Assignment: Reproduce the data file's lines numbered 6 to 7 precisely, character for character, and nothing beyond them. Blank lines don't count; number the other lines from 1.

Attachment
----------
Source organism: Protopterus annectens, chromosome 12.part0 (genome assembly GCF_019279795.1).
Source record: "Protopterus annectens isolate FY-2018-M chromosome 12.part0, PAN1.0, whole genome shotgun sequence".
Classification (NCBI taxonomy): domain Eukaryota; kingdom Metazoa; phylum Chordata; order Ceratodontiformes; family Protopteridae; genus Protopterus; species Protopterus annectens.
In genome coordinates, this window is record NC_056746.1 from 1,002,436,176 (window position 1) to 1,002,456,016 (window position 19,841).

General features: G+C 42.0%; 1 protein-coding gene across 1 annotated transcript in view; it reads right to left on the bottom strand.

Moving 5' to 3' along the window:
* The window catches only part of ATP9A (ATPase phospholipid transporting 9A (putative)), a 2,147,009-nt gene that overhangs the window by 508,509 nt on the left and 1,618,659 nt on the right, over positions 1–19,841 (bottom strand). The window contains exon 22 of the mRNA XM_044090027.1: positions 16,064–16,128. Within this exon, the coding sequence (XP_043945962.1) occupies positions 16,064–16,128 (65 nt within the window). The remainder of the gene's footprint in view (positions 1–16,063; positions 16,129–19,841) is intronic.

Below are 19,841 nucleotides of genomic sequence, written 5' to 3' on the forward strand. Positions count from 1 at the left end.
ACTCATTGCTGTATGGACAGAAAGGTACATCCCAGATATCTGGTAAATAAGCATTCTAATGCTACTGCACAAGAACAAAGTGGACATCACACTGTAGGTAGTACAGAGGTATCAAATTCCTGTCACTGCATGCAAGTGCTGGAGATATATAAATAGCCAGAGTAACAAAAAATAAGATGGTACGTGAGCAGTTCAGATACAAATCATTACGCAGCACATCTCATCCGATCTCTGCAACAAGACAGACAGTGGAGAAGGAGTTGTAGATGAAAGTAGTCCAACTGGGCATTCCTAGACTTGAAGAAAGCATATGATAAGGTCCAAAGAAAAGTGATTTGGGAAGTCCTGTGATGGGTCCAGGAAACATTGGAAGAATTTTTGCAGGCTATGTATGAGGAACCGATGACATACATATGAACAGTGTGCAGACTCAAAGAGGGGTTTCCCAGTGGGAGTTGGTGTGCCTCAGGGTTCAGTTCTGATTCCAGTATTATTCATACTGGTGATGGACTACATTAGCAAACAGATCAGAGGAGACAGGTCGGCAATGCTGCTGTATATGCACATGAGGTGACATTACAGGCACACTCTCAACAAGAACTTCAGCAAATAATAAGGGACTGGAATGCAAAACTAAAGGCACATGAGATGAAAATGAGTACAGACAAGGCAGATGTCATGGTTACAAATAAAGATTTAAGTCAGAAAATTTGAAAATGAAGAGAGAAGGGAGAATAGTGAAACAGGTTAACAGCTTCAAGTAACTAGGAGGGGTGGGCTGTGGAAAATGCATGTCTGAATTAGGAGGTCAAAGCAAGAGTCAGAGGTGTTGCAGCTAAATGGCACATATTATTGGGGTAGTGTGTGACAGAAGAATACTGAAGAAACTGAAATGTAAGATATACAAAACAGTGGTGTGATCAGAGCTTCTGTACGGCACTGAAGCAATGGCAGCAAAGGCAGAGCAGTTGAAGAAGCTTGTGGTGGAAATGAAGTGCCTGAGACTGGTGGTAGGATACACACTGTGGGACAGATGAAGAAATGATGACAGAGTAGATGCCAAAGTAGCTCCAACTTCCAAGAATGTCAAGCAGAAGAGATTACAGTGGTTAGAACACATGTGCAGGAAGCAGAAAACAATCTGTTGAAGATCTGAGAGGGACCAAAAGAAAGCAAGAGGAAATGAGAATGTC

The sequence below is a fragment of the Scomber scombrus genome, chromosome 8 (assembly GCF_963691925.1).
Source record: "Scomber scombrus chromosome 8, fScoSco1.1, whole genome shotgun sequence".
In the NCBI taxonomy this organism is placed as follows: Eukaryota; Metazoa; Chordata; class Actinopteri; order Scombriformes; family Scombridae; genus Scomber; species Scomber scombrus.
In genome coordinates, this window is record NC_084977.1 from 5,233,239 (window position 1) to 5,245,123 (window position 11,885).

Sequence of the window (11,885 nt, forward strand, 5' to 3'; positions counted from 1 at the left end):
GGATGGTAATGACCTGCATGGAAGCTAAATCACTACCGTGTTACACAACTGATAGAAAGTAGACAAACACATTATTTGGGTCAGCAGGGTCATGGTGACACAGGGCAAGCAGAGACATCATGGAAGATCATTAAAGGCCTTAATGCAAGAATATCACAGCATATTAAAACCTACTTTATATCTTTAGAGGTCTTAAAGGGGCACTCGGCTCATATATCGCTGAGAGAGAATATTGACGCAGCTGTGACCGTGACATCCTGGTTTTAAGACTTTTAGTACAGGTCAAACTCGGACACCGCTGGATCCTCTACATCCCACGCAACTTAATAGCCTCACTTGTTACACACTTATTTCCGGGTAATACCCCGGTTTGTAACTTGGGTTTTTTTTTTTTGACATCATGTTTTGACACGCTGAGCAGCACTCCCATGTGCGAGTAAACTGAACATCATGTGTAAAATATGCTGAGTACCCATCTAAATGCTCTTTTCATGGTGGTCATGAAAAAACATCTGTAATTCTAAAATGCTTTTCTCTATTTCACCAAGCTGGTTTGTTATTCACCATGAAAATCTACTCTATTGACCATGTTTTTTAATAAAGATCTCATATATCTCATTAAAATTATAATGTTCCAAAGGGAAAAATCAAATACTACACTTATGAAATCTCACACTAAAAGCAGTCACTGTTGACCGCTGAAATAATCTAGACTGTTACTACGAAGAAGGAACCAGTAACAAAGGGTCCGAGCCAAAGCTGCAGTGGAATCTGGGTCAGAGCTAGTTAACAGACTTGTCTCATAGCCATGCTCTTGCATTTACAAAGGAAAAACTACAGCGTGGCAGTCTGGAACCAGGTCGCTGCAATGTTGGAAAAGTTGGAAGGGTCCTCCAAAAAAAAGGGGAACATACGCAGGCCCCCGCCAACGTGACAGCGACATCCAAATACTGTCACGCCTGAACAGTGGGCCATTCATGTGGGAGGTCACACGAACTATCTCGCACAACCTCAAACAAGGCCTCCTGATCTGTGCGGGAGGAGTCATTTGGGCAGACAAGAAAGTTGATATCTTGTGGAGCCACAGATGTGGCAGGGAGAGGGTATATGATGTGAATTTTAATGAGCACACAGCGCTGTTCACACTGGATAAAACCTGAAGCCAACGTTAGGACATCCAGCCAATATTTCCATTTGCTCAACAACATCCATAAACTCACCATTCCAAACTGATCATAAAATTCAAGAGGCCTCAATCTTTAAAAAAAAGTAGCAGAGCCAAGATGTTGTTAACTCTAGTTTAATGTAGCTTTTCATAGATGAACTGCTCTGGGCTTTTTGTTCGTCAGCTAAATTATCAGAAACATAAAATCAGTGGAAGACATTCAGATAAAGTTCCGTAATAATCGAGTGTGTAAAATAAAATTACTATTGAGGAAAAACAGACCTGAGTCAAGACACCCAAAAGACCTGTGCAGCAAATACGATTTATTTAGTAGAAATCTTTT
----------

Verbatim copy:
Moving 5' to 3' along the window:
* The window catches only part of ATP9A (ATPase phospholipid transporting 9A (putative)), a 2,147,009-nt gene that overhangs the window by 508,509 nt on the left and 1,618,659 nt on the right, over positions 1–19,841 (bottom strand). The window contains exon 22 of the mRNA XM_044090027.1: positions 16,064–16,128. Within this exon, the coding sequence (XP_043945962.1) occupies positions 16,064–16,128 (65 nt within the window). The remainder of the gene's footprint in view (positions 1–16,063; positions 16,129–19,841) is intronic.